I actually thought this wasn’t true when I first saw it. I rarely blog twice in one day. Recently more like twice a week.
But Andrew Lansley really, really is thinking that it would be a good idea to sell off all or part of NHS Blood and Transplant. To a private company. There’s a thought piece by the Cheif Executive of the Anthony Nolan trust about it.
In the Labour group office at the council someone has pinned up a really old caricature which shows some 1990s Tory (I forget which) saying “The NHS is safe with us, the NHS is in Michael Howard’s veins”. Inevitably Michael Howard is shown as a vampire in the background.
I don’t doubt David Cameron is genuine when he says he appreciates the NHS, no parent wouldn’t be. But this policy is at best dangerously misguided. The piece from the Anthony Nolan Trust saya:
“Firstly, what will be the impact on individuals when they are asked to donate blood when a company will make a profit from that donation? Will there be a move to allow payments to be made to donors, raising the overall costs and removing the philanthropy from the act of donation?
…Privatisation of something so essential also demands cast iron assurance of quality and safety standards through regulations and inspections. As a charity handling human tissues, we’re subject to a rigorous regulation regime, but we don’t have a profit motive that conflicts with that drive for quality and safety. Furthermore, if foreign companies are to bid for NHSBT, to what extent will we be increasing the acquisition of blood from territories where we don’t get to choose how often or how thoroughly laboratories and facilities are inspected, even if their regulations are harmonised with our own?”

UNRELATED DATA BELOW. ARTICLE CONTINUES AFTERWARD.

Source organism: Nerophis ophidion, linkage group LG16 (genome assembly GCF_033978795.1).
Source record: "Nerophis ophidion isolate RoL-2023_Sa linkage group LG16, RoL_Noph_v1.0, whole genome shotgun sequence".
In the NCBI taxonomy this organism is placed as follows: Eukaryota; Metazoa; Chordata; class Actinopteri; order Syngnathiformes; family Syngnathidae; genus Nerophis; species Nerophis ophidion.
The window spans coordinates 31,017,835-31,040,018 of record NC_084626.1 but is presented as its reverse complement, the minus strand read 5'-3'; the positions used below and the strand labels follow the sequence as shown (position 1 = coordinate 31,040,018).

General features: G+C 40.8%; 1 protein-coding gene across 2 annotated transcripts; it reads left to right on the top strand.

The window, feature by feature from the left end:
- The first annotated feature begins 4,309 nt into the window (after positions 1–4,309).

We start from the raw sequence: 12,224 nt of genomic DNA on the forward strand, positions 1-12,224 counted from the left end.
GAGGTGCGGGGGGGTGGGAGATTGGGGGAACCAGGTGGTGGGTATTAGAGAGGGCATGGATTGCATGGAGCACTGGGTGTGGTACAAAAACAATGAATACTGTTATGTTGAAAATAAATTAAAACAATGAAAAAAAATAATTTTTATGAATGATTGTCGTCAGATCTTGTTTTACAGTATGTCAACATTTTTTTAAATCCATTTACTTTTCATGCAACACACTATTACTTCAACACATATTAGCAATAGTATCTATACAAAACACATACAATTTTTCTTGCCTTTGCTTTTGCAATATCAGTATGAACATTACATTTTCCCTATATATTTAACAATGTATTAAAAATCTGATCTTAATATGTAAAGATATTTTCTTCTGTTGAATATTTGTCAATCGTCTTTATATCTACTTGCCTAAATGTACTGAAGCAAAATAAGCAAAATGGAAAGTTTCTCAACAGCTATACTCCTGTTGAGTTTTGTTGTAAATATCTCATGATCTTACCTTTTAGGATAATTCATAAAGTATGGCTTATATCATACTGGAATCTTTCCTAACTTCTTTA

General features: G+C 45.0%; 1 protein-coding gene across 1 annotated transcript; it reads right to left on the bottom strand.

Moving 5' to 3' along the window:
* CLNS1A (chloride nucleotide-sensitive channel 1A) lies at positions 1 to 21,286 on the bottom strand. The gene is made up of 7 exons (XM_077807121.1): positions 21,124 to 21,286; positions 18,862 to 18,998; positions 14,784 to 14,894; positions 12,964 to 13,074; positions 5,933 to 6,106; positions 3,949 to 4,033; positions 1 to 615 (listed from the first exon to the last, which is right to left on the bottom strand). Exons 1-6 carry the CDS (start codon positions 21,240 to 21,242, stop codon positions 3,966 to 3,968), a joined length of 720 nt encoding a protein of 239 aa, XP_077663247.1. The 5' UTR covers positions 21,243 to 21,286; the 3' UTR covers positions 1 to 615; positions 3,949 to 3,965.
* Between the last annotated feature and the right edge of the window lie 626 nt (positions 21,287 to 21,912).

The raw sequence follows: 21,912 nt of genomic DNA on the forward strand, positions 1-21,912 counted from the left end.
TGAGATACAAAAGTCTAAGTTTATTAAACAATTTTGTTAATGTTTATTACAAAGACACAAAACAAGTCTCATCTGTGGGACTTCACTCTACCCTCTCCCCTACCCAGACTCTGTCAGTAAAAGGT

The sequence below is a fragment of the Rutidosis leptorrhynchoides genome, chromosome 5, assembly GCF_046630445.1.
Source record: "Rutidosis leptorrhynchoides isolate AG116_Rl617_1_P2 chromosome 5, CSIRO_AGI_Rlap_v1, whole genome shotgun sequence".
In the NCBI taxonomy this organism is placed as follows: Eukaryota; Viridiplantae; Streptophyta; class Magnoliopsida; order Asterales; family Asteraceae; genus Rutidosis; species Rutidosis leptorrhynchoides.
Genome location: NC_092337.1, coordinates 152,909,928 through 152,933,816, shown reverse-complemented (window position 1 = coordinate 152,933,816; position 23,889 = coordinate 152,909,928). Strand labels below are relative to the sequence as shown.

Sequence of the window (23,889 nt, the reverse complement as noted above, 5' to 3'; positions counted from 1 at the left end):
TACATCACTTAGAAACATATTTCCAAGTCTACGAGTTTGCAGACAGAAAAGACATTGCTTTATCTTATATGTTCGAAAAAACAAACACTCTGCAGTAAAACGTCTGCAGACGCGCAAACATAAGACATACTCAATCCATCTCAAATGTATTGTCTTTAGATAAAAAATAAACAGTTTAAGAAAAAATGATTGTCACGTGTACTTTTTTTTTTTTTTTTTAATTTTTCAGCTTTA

Well that puts it rather less hysterically than I might have done. But my big question is who voted for this? I don’t remember it being in anyone’s manifesto, I think if I’d asked the Conservative and Liberal Democrat parliamentary candidates “Will you privatise the NHS, including the National Blood and Transplant Service?” they’d have said no, or would they?
No wonder the Conservatives and Liberal Democrats are losing ground. It’s bad for politics in general though. Perhaps it starts to explain why UKIP trounced both of them in the Barnsley By-election?
However back to the matter at hand. Here is a link to the petition again. I seem to be constantly signing petitions against silly ideas at the moment.
What’s next? I tried really hard to think of a mad policy the government could produce that I could mock here e.g. “A petition to stop the government from taking disabled people’s wheelchairs?”
But then I remembered they are already planning to cut mobility allowance for severely disabled people, so perhaps not an appropriate suggestion. This government seems determined to go beyond hyperbole, surely some thing’s got to give.
(I should disclose for full honesty that I don’t give blood. I’ve tried to twice and both times I didn’t fill the bag. As soon as I am medically allowed to again I’m going to try one more time. My husband gives regularly but always requires much pampering afterwards.)
Remember that the NHS bought in blood platelets from abroad in the '70's/ early '80's. These were used for the treatment of haemophiliacs. And thus many haemophiliacs caught HIV/AIDS from the contaminated blood. A sad tragedy resulting from importing blood products from countries with less stringent vetting of blood donors than the UK.
I think i'd feel safer with blood continuing to be subject to the current stringent donor checks. Did you know, for example, that if you have had a blood transfusion during an operation in the last 30 years you will be rejected as a donor? (slight risk of dormant CJD)
I am a longstanding blood donor